Searchable abstracts of presentations at key conferences in obesity
Obesity Abstracts (2021) 3 OU10 | DOI: 10.1530/obabs.3.OU10

OU2021 SPEAKER ABSTRACTS Plenary: Is there a future for bariatric surgery in the NHS? (3 abstracts)

Sarcopenic obesity – how to diagnose and impact on treatment

Mario Siervo

School of Life Sciences, Division of Physiology, Pharmacology and Neuroscience, University of Nottingham, Queen’s Medical Centre, Nottingham, UK

Sarcopenic obesity (SO) represents a new challenge due to the parallel increase of obesity and life expectancy. In fact the excess of fat mass and the decrease in muscle mass that characterise SO are frequent during the ageing process due, in particular to gender, degree of adiposity, diseases-related alterations, and age-related hormonal changes. At the moment a universal consensus for its diagnosis does not exist and different procedures, parameters and cut-off points have been proposed in the literature to define it. Moreover SO represents also a difficult challenge with regard to treatment. Reducing fat mass with recovery or at least maintaining lean mass, which would be the logical targets of therapeutic intervention in the SO, are difficult to achieve. Both obesity and sarcopenia are associated with the reduction of muscle strength and the impairment of physical performance and therefore to the onset of disability. Furthermore sarcopenia and obesity are both characterised by metabolic aspects related to insulin resistance and inflammation in particular. SO is more strictly associated to CVD risk factors (e.g. arterial hypertension, carotid arteria intima-media thickness, lipid profile, insulin resistance) when compared with either obesity or sarcopenia. However the studies that investigated the association of SO with known cardiometabolic and/or cardiovascular risk factors, described controversial results depending on the considered population and the criteria used for the definition of SO. There is an unclear evidence on the association between SO and mortality, and data from different studies reach diverse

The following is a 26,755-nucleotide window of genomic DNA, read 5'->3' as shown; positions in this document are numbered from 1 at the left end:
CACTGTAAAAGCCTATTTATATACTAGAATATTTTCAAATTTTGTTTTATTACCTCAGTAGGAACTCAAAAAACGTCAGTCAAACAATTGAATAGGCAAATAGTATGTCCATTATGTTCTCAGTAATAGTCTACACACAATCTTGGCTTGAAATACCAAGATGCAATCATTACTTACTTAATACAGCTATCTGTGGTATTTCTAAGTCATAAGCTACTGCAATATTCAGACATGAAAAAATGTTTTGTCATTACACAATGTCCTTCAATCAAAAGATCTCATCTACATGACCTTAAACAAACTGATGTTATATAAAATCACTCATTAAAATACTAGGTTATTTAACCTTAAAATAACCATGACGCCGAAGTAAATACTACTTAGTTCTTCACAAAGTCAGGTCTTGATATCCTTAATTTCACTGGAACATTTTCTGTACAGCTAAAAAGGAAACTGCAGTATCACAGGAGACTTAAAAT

Conclusions: while in some studies SO seems not to confer any greater risk than sarcopenia alone in other studies the combination of (abdominal) obesity and sarcopenia was associated with the highest risk of mortality. The aims of this presentation are to critically appraise the evidence on approaches to diagnose SO and implications for risk prediction and treatment.

Volume 3

Obesity Update 2021

Online, United Kingdom
30 Jun 2021 - 01 Jul 2021


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